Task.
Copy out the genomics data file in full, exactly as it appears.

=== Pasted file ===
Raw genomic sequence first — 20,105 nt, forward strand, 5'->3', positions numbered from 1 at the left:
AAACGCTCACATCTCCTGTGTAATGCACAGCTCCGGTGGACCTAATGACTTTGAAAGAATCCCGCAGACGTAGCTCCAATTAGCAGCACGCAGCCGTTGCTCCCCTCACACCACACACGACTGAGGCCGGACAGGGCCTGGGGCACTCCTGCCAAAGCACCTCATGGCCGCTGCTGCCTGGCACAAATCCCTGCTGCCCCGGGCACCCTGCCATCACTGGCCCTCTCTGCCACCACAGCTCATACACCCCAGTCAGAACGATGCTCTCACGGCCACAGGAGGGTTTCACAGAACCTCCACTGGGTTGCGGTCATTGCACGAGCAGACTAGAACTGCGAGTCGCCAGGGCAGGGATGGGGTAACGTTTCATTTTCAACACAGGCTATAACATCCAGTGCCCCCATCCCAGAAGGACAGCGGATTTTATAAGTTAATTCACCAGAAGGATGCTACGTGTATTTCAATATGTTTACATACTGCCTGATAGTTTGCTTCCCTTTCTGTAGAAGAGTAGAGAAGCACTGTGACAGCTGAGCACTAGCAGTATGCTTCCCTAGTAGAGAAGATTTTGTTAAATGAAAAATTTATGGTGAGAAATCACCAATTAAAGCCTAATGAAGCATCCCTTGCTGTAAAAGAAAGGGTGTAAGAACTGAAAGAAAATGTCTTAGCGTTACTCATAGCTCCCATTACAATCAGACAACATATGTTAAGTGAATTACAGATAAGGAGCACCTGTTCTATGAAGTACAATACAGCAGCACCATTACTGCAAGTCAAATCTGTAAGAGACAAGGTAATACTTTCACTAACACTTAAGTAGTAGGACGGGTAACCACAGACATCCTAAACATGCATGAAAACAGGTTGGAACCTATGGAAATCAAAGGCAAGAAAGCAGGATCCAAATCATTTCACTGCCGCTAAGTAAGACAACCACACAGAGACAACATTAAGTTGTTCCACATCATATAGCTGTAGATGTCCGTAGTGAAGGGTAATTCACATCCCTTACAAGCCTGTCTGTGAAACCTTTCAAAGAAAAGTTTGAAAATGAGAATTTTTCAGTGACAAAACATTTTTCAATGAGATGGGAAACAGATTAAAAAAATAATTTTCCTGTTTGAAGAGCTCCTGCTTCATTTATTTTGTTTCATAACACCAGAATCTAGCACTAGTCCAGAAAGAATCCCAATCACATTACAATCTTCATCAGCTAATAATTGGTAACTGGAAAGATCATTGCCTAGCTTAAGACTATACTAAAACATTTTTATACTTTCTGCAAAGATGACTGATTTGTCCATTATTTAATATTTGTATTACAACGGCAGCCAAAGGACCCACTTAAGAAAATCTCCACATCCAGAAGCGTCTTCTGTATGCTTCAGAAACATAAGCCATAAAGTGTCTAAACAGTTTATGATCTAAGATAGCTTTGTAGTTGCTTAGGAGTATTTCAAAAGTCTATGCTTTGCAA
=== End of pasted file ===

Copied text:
Raw genomic sequence first — 20,105 nt, forward strand, 5'->3', positions numbered from 1 at the left:
AAACGCTCACATCTCCTGTGTAATGCACAGCTCCGGTGGACCTAATGACTTTGAAAGAATCCCGCAGACGTAGCTCCAATTAGCAGCACGCAGCCGTTGCTCCCCTCACACCACACACGACTGAGGCCGGACAGGGCCTGGGGCACTCCTGCCAAAGCACCTCATGGCCGCTGCTGCCTGGCACAAATCCCTGCTGCCCCGGGCACCCTGCCATCACTGGCCCTCTCTGCCACCACAGCTCATACACCCCAGTCAGAACGATGCTCTCACGGCCACAGGAGGGTTTCACAGAACCTCCACTGGGTTGCGGTCATTGCACGAGCAGACTAGAACTGCGAGTCGCCAGGGCAGGGATGGGGTAACGTTTCATTTTCAACACAGGCTATAACATCCAGTGCCCCCATCCCAGAAGGACAGCGGATTTTATAAGTTAATTCACCAGAAGGATGCTACGTGTATTTCAATATGTTTACATACTGCCTGATAGTTTGCTTCCCTTTCTGTAGAAGAGTAGAGAAGCACTGTGACAGCTGAGCACTAGCAGTATGCTTCCCTAGTAGAGAAGATTTTGTTAAATGAAAAATTTATGGTGAGAAATCACCAATTAAAGCCTAATGAAGCATCCCTTGCTGTAAAAGAAAGGGTGTAAGAACTGAAAGAAAATGTCTTAGCGTTACTCATAGCTCCCATTACAATCAGACAACATATGTTAAGTGAATTACAGATAAGGAGCACCTGTTCTATGAAGTACAATACAGCAGCACCATTACTGCAAGTCAAATCTGTAAGAGACAAGGTAATACTTTCACTAACACTTAAGTAGTAGGACGGGTAACCACAGACATCCTAAACATGCATGAAAACAGGTTGGAACCTATGGAAATCAAAGGCAAGAAAGCAGGATCCAAATCATTTCACTGCCGCTAAGTAAGACAACCACACAGAGACAACATTAAGTTGTTCCACATCATATAGCTGTAGATGTCCGTAGTGAAGGGTAATTCACATCCCTTACAAGCCTGTCTGTGAAACCTTTCAAAGAAAAGTTTGAAAATGAGAATTTTTCAGTGACAAAACATTTTTCAATGAGATGGGAAACAGATTAAAAAAATAATTTTCCTGTTTGAAGAGCTCCTGCTTCATTTATTTTGTTTCATAACACCAGAATCTAGCACTAGTCCAGAAAGAATCCCAATCACATTACAATCTTCATCAGCTAATAATTGGTAACTGGAAAGATCATTGCCTAGCTTAAGACTATACTAAAACATTTTTATACTTTCTGCAAAGATGACTGATTTGTCCATTATTTAATATTTGTATTACAACGGCAGCCAAAGGACCCACTTAAGAAAATCTCCACATCCAGAAGCGTCTTCTGTATGCTTCAGAAACATAAGCCATAAAGTGTCTAAACAGTTTATGATCTAAGATAGCTTTGTAGTTGCTTAGGAGTATTTCAAAAGTCTATGCTTTGCAA